The story’s MVPs
There aren’t many open worlds with good stories, but that doesn’t mean they don’t exist – in fact, you don’t even need to look very hard. Just take the Rockstar Games’ back catalog – most installments of the Grand Theft Auto boast decent gangster stories that successfully utilize famous motifs from movies and can even trigger more powerful emotions, such as in the famous finale of Grand Theft Auto V – especially if you got one of the less optimistic endings. A phenomenal storyline can also be found in Red Dead Redemption, where the story of John Marston has captivated legions of players and stayed with them for a long time, even despite the fact that – as I already mentioned – the game didn’t avoid one of the major pitfalls of the genre and the image of the protagonist created by the player could be vastly different than the one suggested by the game itself. Other examples of open-world games that delivered good story are Mafia III (where the story was one of the few pros of the game), InFamous 2 or Sleeping Dogs.
One of the paramount examples of an open-world game with a good story is, of course, The Witcher 3. However, similarly to many other RPGs, it is a somewhat different case, since the openness of the map complements the story – not the other way around. You also cannot engage in a whole lot of side activities except trading, some minigames, and side quests. So even though RPGs are not “typical” open-world games such as GTA or Far Cry, the friction between story and freedom is also traceable there – The Elder Scrolls series emphasizes the latter.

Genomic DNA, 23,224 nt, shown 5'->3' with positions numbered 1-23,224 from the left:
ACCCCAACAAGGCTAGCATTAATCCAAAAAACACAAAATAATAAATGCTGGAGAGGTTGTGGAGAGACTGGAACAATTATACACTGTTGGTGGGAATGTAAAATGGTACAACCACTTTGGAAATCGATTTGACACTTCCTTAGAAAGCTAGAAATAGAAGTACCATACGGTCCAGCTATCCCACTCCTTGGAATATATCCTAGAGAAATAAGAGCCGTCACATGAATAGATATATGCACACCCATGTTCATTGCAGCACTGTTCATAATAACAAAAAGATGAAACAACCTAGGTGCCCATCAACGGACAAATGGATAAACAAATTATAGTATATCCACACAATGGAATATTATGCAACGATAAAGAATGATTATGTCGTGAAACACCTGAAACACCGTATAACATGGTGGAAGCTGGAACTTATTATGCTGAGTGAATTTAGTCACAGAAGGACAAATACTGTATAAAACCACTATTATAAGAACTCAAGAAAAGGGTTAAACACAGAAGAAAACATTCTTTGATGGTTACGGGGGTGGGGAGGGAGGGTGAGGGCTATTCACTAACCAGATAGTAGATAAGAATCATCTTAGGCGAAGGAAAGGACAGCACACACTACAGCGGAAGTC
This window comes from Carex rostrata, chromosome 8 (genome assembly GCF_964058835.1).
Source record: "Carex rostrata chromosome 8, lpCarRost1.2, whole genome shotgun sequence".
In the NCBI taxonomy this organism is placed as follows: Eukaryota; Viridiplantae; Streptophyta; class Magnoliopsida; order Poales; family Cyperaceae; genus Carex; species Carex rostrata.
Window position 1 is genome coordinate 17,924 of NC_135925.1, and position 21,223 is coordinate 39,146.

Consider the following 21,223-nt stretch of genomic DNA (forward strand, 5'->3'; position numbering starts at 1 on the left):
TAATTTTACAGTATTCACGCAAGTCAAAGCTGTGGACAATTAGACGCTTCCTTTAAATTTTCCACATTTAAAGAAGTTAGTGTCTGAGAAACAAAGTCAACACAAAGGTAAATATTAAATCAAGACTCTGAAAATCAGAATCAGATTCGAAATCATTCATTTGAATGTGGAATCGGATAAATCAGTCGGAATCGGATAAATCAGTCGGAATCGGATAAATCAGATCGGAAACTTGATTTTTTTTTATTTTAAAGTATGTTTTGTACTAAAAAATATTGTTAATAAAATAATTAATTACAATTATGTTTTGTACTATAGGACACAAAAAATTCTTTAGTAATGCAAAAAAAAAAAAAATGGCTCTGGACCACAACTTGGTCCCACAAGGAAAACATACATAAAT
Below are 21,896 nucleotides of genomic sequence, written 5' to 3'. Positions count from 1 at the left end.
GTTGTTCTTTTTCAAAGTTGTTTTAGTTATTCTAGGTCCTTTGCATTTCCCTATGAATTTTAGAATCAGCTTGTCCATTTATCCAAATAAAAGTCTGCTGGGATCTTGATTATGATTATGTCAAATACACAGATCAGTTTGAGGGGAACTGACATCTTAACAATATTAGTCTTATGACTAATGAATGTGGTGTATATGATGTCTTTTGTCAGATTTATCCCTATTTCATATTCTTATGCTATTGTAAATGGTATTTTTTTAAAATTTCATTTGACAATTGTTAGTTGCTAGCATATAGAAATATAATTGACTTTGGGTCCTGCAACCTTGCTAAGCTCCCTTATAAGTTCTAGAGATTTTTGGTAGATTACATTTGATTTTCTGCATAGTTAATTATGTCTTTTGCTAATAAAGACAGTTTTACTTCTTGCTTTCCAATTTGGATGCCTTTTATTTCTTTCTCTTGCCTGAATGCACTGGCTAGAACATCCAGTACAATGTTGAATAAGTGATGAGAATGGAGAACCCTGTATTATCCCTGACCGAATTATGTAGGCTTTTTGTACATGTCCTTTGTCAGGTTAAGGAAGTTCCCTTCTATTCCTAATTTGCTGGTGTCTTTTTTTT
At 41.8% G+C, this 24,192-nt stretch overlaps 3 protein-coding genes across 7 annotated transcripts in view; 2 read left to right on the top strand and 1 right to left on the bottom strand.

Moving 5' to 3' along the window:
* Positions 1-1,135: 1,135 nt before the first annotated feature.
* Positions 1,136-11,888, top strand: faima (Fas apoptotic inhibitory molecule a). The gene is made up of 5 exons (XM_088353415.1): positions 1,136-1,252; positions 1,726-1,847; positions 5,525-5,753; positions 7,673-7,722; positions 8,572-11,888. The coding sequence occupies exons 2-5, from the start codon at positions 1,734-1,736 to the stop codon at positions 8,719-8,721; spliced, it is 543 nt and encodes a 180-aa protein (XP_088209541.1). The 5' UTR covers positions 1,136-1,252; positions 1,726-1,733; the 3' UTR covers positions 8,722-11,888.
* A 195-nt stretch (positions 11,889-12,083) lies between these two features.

Based on this set of noble games, I’m able to formulate some conclusions, which often seem to be omitted by dev teams. In order for the story in an open-world game to really catch on, you need more than just a solid scenario and a few good plot twists – if not appropriately reinforced, these elements will surely be diluted by the side activities – that was the case in Metal Gear Solid V: The Phantom Pain.
The secret ingredient that’s even more important than the earthquakes in the story department or the attempts to rouse your emotions is well-established characters. Red Dead Redemption wouldn’t be half as engaging if you didn’t form a real bond with Marston, and if the NPCs weren’t a bizarre collection of freakish personalities. GTA V’s missions weren’t always the most original, but they were memorable and fun thanks to the fantastic dialogues. The finale of InFamous 2 was so impactful because it pitted you against a person that you’d gotten to know and chosen yourself as your companion.
If the characters are emotional, we tend to remember them, thanks to which, when you come back to the main storyline – even after taking a longer break – you don’t have a hard time remembering who’s who. The Assassin’s Creed games seem to fare particularly poorly in this respect – throughout the 11 years of the series’ history, we’ve barely gotten three or four memorable characters, so even a short detour from the main plot may leave you confused when you’re trying to come back to the main intrigue.
Water with fire
If you have interesting characters, the rest almost tends to take care of itself – we mentioned Mafia III, a game with a story that was actually a pretty banal vendetta tale, but one which managed to leave a pretty good impression because the characters were given enough exposition. An interesting cast can elevate the whole story, making it less forgettable, and it also can make us forgive the internal struggle between story and freedom – it would be hard to blame Rockstar Games for not allowing us to access a set of side quests at one point, when the decision was justified by an amazing twist of one of the protagonists.
That’s why I think it’s a real shame that so few developers are trying to fill their worlds with interesting stories, in many cases openly admitting they didn’t even try. Although freedom in games rarely goes hand in hand with thorough immersion, the two can be combined successfully. It’s not easy and requires a considerable amount of work, but the same is true for games in general in the first place. Since we know getting both of these is possible, why not expect it from the devs? If we don’t ask for it then who will?
Michael Grygorcewicz | Gamepressure.com